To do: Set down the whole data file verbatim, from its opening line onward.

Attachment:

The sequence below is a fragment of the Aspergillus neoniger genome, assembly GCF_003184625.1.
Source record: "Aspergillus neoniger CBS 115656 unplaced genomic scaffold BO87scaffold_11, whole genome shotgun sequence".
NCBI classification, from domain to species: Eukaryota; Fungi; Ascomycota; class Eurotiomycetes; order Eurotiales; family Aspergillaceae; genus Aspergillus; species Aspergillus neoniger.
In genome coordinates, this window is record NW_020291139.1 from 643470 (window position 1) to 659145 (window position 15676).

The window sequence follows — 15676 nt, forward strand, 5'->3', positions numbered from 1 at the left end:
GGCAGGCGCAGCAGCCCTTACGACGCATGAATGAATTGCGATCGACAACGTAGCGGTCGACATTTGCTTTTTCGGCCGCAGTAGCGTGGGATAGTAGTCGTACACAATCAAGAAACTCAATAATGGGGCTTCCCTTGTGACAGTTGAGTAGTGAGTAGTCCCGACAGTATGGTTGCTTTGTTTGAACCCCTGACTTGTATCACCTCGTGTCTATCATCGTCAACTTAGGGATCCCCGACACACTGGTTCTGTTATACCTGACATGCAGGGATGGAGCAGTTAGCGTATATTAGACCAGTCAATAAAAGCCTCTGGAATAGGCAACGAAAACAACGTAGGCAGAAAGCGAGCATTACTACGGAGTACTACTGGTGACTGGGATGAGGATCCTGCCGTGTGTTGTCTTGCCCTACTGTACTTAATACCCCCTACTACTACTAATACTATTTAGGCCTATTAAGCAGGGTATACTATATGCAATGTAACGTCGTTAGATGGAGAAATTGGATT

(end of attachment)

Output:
The sequence below is a fragment of the Aspergillus neoniger genome, assembly GCF_003184625.1.
Source record: "Aspergillus neoniger CBS 115656 unplaced genomic scaffold BO87scaffold_11, whole genome shotgun sequence".
NCBI classification, from domain to species: Eukaryota; Fungi; Ascomycota; class Eurotiomycetes; order Eurotiales; family Aspergillaceae; genus Aspergillus; species Aspergillus neoniger.
In genome coordinates, this window is record NW_020291139.1 from 643470 (window position 1) to 659145 (window position 15676).

The window sequence follows — 15676 nt, forward strand, 5'->3', positions numbered from 1 at the left end:
GGCAGGCGCAGCAGCCCTTACGACGCATGAATGAATTGCGATCGACAACGTAGCGGTCGACATTTGCTTTTTCGGCCGCAGTAGCGTGGGATAGTAGTCGTACACAATCAAGAAACTCAATAATGGGGCTTCCCTTGTGACAGTTGAGTAGTGAGTAGTCCCGACAGTATGGTTGCTTTGTTTGAACCCCTGACTTGTATCACCTCGTGTCTATCATCGTCAACTTAGGGATCCCCGACACACTGGTTCTGTTATACCTGACATGCAGGGATGGAGCAGTTAGCGTATATTAGACCAGTCAATAAAAGCCTCTGGAATAGGCAACGAAAACAACGTAGGCAGAAAGCGAGCATTACTACGGAGTACTACTGGTGACTGGGATGAGGATCCTGCCGTGTGTTGTCTTGCCCTACTGTACTTAATACCCCCTACTACTACTAATACTATTTAGGCCTATTAAGCAGGGTATACTATATGCAATGTAACGTCGTTAGATGGAGAAATTGGATT